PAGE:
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Diverse Traffic

Panorama Shymkent, 8/02/2006
E. Berdigalieva

Diverse Traffic

   Only after a six-month jail term for illegal stay in the Emirates, was 19-year old Nadia (name changed), from Shymkent, miraculously able to contact her relatives. Our consul in Dubai was able to help and organize the deportation of the girl home. Money for the trip home was not anticipated from her mother. "She said that she was going to find employment. I don't know any details. Just return her alive," a crying woman said at the Legal Center for Women's Initiatives "Sana Sezim". With the help of members of "Sana Sezim" and the International Organization for Migration Nadia was returned to Kazakhstan.
   "We are ready to provide her with legal aid and to bring those who forced her into illegal travel to justice, if it is confirmed. Perhaps she will also need our professional psychological help," said the president of the Legal Center for Women's Initiative's "Sana Sezim", Hadicha Abysheva.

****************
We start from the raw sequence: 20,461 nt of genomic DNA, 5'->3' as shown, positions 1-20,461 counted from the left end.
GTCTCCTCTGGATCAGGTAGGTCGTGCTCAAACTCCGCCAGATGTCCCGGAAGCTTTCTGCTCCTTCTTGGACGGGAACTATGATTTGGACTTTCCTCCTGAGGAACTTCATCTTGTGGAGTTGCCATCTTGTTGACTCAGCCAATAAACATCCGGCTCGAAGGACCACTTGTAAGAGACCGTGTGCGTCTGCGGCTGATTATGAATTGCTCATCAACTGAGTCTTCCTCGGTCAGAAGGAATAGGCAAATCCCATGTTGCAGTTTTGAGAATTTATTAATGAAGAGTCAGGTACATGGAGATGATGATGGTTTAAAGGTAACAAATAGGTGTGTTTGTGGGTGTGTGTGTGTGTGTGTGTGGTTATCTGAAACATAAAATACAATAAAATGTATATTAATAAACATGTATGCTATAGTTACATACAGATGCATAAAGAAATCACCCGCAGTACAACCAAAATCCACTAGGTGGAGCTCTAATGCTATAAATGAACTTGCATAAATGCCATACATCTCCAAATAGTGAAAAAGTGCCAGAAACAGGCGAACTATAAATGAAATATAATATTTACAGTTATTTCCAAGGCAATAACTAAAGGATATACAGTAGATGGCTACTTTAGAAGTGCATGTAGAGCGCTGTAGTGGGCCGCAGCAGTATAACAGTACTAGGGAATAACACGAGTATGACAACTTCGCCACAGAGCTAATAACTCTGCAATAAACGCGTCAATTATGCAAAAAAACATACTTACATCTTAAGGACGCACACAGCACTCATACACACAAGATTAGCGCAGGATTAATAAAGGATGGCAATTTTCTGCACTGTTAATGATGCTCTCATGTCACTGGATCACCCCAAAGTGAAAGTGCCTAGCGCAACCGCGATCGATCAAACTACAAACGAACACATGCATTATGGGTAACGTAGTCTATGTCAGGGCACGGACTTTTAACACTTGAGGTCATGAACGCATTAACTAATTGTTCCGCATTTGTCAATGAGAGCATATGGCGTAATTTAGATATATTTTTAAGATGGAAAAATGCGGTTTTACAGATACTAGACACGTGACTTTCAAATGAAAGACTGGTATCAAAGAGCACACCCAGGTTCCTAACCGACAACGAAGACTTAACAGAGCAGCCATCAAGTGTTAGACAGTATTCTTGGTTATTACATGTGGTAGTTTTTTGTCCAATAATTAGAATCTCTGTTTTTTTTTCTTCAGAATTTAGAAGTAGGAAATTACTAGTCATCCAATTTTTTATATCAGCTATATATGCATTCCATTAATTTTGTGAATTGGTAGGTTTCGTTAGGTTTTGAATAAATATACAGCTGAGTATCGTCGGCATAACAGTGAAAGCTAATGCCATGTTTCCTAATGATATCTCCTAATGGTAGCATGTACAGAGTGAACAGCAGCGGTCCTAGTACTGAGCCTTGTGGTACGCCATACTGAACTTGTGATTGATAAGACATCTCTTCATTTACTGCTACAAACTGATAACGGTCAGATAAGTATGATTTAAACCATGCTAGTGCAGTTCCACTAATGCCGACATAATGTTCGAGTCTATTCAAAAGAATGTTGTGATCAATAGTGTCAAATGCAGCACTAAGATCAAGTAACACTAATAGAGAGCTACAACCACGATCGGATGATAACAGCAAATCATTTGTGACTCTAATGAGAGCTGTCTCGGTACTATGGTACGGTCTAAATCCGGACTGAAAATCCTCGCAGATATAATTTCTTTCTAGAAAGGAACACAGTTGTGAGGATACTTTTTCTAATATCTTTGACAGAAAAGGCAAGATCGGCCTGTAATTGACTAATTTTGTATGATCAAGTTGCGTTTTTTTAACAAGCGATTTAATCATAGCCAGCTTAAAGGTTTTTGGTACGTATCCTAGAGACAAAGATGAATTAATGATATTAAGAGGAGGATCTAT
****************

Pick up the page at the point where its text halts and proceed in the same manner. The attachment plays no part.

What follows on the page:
With experiences like this "Sana Sezim" opened a distance learning workshop called "Human trafficking - a violation of human rights". It was organized for law enforcement officers with the purpose of informing participants about the how to identify victims of human trafficking as well as to discuss collaborations between law enforcement bodies and NGOs in regards to this issue.
   According to statistics based on calls made to the phone hotline at "Sana Sezim", many residents of the South Kazakhstan region decide to work abroad. The leading countries of destination are UAE, Germany, Turkey, China, and more recently South Korea, Cyprus, and Portugal.
   It was discussed at the workshop that even formally registered businesses, which conduct some legal practices, may be involved in trafficking or be so-called recruiters. This is common for different agencies like model agencies, marriage agencies, labor and employment agencies, and tourist firms.
   These people make promises of large and fast earnings to mask the harsh reality of life. Victims of trafficking often go to work or study abroad based on preferential terms. Many of them return psychologically broken, fearing for their lives, and the lives of their loved ones. They are reluctant to share their feelings with people, hiding with the belief that there is no help.
   The outcome of the workshop was the utterance of one participant, supported by all "Do not support slavery!" Under this slogan, law enforcement officers can now work to protect against poor, hasty choices by those who need work, like Nadia.